Years ago we had a spirited discussion of the movie Brokeback Mountain. At the time I was blogging on another platform and the name was Perlocutionary, which in time morphed into the current Blog: Episyllogism.
Our discussion began:
I just watched the DVD version of “Brokeback Mountain” and am wondering if some or all of you intelligent, sensitive members of Perlocutionary have seen the movie. If so, what did you think of it? Any discussion would be welcome. Have you seen it, Perlo? Do you have a philosophical take on it?
Dear SOB: I thought the movie was brilliant.
I was so intrigued with this movie I read the short story by Annie Proulx.
The movie follows the book very closely; and the book leaves no doubt that Jack was in fact beaten to death.
The book leaves unanswered what Innis meant in his final words..”I promise Jack…’
The following line from the book seemed to capture that sadness of this tale
‘ One thing never changed: the brilliant charge of their infrequent couplings was darkened by the sense of time flying, never enough time, never enough’
Funny you should mention this movie; I saw it just last evening.
I read the E. Annie Proulx short story about a year ago and was surprised it became such a long movie, but McMurtry (the writer of the screen version) is a master when it comes to Westerns (Lonesome Dove remains one of my all time favourite books (…We don’t rent pigs!)) so I’m willing to forgive him for indulging my time.
I thought Brokeback Mountain was a terrific love story, well acted, and full of spectacular Alberta landscapes.
I also highly recommend another short story from the same book Close Range that has Brokeback Mountain: it’s called Blood Mare and is the funniest story I’ve read in quite a while.
I have seen it, SOB; also on DVD and also recently. It is an interesting movie and one certainly worthy of discussion. I wonder what people think the “theme” or “idea” of the movie is. Does it have a moral centre?
It is intriguing and it may be brilliant, but just what is it about? It is certainly one of those movies that reaches the “talk about it for two days” threshold that my wife and I use to evaluate film. So, yes, let’s talk about it.
Both stories are about love and hate. The sharp contrast of these emotions is reinforced by contrasting both characters and settings.
In Brokeback you have the shut down Ennis versus the outgoing Jack. The youth and sweetness of Romeo and Juliet versus the bitter rivalry of the adults surrounding them.
In terms of settings, with Brokeback, the beauty and freedom of the mountains versus the drab confining lives for both men back home In R and J the dreamlike timlessness when the lovers are together contrasting the harsh realities when apart.
By contrasting love and hate the audience is being asked to examine their definitions of love.
I wondered, moments into the film, why Ennis is so, taciturn. Perhaps it’s a result of that father. The ‘father’ impact is also reflected in Jake’s bull-riding (or bronco?) attempts. If women ‘become their mothers’, do men ‘become their fathers’?
social milieu as ‘character’, great notion Perlo.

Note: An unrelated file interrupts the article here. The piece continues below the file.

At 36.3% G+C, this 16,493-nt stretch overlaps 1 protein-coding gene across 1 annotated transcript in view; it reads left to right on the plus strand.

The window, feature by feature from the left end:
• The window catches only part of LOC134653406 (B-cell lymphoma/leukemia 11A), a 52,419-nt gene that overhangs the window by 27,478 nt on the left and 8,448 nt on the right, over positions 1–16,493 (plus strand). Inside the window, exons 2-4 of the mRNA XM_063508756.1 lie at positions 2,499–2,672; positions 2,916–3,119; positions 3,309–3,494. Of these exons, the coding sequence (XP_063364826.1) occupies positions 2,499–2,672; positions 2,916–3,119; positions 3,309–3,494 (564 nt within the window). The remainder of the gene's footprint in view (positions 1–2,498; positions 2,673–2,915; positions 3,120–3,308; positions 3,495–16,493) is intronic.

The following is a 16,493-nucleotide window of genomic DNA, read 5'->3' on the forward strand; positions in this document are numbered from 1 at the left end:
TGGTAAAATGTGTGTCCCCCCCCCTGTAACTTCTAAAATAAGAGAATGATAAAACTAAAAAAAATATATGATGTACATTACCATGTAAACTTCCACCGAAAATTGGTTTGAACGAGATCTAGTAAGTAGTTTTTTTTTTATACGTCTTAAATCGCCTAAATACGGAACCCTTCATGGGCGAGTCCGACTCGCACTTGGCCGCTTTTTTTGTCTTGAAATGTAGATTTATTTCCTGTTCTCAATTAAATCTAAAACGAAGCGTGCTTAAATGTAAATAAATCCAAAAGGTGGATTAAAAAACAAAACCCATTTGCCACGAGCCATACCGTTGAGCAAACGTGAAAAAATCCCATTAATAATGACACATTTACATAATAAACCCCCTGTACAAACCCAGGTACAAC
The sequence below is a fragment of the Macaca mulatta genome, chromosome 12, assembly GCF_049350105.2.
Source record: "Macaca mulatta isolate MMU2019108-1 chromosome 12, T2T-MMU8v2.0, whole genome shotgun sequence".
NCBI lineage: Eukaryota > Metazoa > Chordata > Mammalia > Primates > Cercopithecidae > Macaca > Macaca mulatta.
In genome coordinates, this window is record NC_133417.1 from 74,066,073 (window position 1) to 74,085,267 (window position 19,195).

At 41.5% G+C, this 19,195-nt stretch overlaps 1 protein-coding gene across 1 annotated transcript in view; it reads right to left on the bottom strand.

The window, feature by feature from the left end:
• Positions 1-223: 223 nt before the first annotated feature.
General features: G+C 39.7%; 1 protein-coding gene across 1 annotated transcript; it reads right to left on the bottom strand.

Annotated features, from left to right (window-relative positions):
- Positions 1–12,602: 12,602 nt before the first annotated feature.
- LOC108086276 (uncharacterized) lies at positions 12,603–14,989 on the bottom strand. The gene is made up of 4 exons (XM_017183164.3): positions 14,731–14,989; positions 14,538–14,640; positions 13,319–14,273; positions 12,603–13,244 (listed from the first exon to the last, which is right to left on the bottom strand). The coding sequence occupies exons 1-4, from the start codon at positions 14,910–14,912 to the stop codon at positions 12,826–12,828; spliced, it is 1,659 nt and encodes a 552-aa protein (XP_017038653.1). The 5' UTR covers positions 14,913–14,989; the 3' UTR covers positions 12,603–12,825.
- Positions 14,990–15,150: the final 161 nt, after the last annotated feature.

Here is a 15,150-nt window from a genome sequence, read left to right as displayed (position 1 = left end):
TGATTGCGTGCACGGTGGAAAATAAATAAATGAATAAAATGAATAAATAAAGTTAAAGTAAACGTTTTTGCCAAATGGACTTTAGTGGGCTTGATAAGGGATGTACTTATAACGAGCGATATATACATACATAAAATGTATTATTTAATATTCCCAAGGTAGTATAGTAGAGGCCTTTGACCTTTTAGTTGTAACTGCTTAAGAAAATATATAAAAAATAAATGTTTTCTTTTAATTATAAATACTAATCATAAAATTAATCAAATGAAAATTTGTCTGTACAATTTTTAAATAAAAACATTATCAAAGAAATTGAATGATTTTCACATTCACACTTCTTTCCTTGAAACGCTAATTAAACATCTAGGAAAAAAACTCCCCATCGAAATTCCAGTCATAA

Perhaps it’s because I read this story as one of many in Close Range that my take on it isn’t quite so focused on Brokeback Mountain as a stand alone social commentary as it is the exploration of another facet that lies beneath the culture of the stoic American West.
I think it was Oscar Wilde who called this theme “the love that dares not speak its name,” which, in Wyoming terms, roughly translates into “the love that comes with death by tire iron.” In other words, illicit love is tragic, not because love is sometimes a cruel taskmaster (As Jack laments to Ennis, “I wish I could just quit you.”) but because it is illicit.
The tragedy, and the question these stories ask us to consider, occurs when the acceptable social construct of what ‘proper’ love should look like (and the hate that is engendered when the form is altered) is held to be of greater importance than the love that drives these characters… and all of us.
One of the signs of a good work of art is its ability to carry on its back more than one reading. One of the themes Ang investigates is, as the other Lane puts it, The most crushing moment comes as Alma glances from the doorway and catches her husband kissing his friend, in a rage of need that she has never seen before. In their frustration, the men are spreading ripples of pain to others, and the others are women and children. Those are some of the consequences. These are not just self-regarding acts performed by Jack and Ennis. Love exists in a context beyond the lovers.
I think this is a good discussion – one of the best we have had.
I also want to say that I was very uncomfortable with the “sex” scenes. I realize that might be about me more than about the movie.
Again, though, the “ripples of pain” seem to me to be more about the tragedy associated by illicitness. If the love weren’t illicit, would the pain still be there?
The pain experienced by Ennis’ wife is about betrayal – having placed her belief, in spite of evidence to the contrary, in what Ennis’ love ought to be as she sees it and not the way it actually is. Ennis has obvious love for her and their children in many ways that she doesn’t see or refuses to see or disregards as valid expressions of his love because she wants the kind of love from Ennis as it ought to be – according to her beliefs. When her beliefs are neither justified nor fulfilled, she blames him.
If she truly loved Ennis, she would want him to be with the one he loves in the very way that she deems as so important to herself. But she doesn’t see it this way. She only sees Ennis’ illicit love for Jack as something that reduces her. She chooses to divorce him so that she can have the kind of marriage with her boss that she thinks that she deserves. Again, any pain from this choice experienced by the children is likewise blamed on Ennis. Maybe she is justified in her choice, just as the men are justified in their frustration, but the pain experienced by the children is due to the separation from their father and Ennis is not the one who made this choice.